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The hacker community has lost too many people to suicide recently — Florian Hufsky, Ilya Zhitomirskiy, Len Sassaman, and surely more I don't know about. A lot of the problem is that people feel that if they talk about it, or ask for help, they'll be seen as somehow weaker.

I'd like to say that's not true. I have nothing but the deepest respect for the people who did this panel, both professionally and personally. For that matter, I too have long dealt with severe depression; it has gotten a lot better over time, but it's something I still cope with regularly.

I know that many of you and your friends have, too. Please take a moment to share this post and let your friends know — either what you've been through, or simply that you're available if they want to talk.

Like coming out about being queer, being open about this makes us as individuals and as a community stronger. It's OK to ask for help, even if you're not actively in crisis or suicidal. A lot of us have been through that, or are now; you're not alone in feeling alone. Please talk about it.

I've put up a page of helpline info at http://saizai.com/suicide.shtml for more resources, and freenode #bluehackers is a place you can hang out and talk.


Thank you +dara v, +Jimmie Rodgers, +Meredith L. Patterson, Michael Zeltner, and +mitch altman for your courage in doing this panel discussion at #28C3 about geeks and depression. It's an important topic, and I hope this helps make things get better.
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Christoph Maier's profile photoSingularity Utopia's profile photoJames Alexander's profile photoSai (saizai)'s profile photo
8 comments
 
I'm not sure if this is a cultural misfit thing. Suicide rates tend to be higher in circles which put undue stress to succeed on an intellectually taxing level - no stats on it, but just a general observation going back to school days. And sufficient peer pressure in the not-too-shabby middle class to let others know the world is okay... Things like employment hang on that too, which is significantly different from a minority queer support group. Lack of trust and personal trauma often make it even more difficult to help.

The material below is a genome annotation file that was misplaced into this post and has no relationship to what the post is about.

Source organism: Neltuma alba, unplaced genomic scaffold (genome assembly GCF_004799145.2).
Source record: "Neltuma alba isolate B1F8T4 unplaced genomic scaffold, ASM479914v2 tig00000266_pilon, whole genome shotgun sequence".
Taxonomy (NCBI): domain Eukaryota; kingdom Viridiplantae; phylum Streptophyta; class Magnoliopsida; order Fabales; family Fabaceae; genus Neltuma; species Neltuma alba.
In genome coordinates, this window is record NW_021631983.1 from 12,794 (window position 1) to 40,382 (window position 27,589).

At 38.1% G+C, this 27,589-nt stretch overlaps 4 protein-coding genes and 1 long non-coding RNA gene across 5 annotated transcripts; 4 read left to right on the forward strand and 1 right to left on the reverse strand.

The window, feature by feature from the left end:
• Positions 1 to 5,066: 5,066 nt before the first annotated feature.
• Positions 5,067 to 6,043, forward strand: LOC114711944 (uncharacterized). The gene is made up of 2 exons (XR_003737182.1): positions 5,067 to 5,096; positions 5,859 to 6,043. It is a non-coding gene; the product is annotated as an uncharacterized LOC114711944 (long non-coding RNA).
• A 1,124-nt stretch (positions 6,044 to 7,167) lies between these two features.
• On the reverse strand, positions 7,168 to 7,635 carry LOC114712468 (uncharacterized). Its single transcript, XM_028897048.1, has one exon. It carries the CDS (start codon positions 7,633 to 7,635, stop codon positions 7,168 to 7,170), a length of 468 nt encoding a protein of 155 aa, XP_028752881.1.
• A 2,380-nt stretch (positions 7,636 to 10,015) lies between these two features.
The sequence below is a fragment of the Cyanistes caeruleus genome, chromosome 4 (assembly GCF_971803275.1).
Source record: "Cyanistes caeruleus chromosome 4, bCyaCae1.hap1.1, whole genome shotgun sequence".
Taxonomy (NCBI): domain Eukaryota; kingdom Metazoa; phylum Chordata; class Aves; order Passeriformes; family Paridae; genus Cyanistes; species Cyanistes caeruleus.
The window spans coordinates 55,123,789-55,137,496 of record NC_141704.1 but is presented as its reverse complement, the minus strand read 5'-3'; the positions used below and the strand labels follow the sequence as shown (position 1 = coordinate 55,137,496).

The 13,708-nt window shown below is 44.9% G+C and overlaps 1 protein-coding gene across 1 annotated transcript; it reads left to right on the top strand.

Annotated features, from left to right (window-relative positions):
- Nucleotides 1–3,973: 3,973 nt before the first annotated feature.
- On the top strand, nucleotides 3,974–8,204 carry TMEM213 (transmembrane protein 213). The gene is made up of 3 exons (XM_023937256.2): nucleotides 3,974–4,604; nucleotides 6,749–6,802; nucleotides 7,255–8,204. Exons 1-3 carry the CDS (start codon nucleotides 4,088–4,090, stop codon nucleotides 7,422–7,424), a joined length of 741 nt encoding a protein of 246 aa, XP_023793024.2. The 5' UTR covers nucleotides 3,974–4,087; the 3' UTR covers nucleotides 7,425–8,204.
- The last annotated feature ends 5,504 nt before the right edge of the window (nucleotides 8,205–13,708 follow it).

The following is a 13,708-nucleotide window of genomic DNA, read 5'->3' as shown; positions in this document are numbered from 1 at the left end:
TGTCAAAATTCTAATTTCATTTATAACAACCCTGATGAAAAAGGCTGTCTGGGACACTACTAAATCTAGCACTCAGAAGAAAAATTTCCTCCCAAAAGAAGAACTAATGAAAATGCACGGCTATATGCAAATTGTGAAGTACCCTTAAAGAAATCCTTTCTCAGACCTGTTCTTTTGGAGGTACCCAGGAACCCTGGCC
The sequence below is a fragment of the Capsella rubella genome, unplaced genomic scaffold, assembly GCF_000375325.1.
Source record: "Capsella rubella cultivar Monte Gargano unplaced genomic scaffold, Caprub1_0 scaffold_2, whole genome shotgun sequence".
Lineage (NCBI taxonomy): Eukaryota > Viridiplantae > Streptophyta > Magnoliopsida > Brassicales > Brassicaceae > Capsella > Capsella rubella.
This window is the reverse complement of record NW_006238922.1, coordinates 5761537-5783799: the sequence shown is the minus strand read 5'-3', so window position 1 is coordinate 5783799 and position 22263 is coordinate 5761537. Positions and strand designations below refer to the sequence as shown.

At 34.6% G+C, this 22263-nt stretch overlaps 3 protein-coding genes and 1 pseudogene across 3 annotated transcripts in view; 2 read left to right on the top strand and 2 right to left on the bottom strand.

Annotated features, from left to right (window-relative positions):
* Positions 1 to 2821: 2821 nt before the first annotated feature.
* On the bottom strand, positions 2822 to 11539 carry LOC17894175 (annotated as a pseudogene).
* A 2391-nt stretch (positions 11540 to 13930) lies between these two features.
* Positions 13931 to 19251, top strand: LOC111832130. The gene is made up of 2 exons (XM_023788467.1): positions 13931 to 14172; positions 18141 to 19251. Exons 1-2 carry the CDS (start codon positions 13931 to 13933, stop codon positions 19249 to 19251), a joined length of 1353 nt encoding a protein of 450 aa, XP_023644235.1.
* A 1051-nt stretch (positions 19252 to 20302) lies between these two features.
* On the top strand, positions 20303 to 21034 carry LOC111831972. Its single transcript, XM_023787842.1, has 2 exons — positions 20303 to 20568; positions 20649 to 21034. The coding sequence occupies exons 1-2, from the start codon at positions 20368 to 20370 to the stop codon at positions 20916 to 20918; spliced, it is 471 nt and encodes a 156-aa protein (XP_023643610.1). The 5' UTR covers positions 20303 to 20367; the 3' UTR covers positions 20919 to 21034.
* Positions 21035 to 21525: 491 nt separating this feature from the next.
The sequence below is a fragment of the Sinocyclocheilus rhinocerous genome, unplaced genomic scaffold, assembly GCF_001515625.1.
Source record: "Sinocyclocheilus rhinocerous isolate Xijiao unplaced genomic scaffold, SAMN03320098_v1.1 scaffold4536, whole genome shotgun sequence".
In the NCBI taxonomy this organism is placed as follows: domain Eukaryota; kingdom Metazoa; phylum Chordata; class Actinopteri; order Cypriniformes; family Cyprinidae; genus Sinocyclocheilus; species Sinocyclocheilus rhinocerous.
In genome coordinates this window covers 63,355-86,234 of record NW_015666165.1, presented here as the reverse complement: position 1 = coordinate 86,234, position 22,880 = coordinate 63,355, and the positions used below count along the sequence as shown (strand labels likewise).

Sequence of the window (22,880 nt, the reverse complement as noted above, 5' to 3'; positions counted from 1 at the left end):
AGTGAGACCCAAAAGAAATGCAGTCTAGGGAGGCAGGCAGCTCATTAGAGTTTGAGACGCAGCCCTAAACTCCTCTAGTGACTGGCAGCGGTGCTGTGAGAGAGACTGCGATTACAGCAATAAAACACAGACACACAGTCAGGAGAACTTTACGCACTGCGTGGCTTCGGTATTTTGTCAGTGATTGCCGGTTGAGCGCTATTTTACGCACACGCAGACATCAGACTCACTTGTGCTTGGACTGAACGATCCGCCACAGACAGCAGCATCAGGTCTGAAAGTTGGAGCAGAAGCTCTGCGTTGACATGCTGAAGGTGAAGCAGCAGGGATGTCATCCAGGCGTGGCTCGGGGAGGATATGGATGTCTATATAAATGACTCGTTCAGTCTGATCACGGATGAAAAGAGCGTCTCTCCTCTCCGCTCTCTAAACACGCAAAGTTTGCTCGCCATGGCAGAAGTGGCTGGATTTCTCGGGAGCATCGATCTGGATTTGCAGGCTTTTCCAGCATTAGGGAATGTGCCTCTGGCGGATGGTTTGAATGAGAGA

I would say, having grown up as one of the smart misfit kids, that it its a combination of the two - pressure to succeed as well as social isolation in the physical world. Being the IT girl in a mainstream office for a year really drove home to me how fortunate I had been to work in mostly geek workplaces. It was like being a combination of a necessary service provider and complete outsider. Very isolating, and I was quite lucky to have a lively social life with peers outside of work.
 
powerful and amazing thread:) Thanks for sharing!
 
I'm not a hacker but I am technically in clinical depression and have been so for upwards of twelve years. It is sometimes frustrating because I know I'm missing out. It's also of inconvenience in getting places as apparent platitude seldom ignites motivation in others. I knew since the beginning that there was a biochemical factor involved despite contrary affirmations from professionals. I highly advise going through online lectures by Robert Sapolsky whose work has highlighted the ill-understood mechanisms in stress, depression and other related ailments. I am currently in a much better state than I used to be and this is thanks in part to a bit of self-experimentation. At the moment, I am looking into link that seems to exist between neurological conditions and deficiencies in dopamine. Overall, I'm convinced that the a new profession could see the day where a person could offer guidance in terms of habits, thought patterns, diet, activity and personal environment to help a patient. Imo, this would offer superior results as the combination of these aspects are often neglected.
 
Hi,

Just thought I'd post back here. It turned out that my depression was due to anxiety.

I tested some psilocybine after reading about it's potentially beneficial effects and I've been much better since.

Not a 100% ideal but liveable :)
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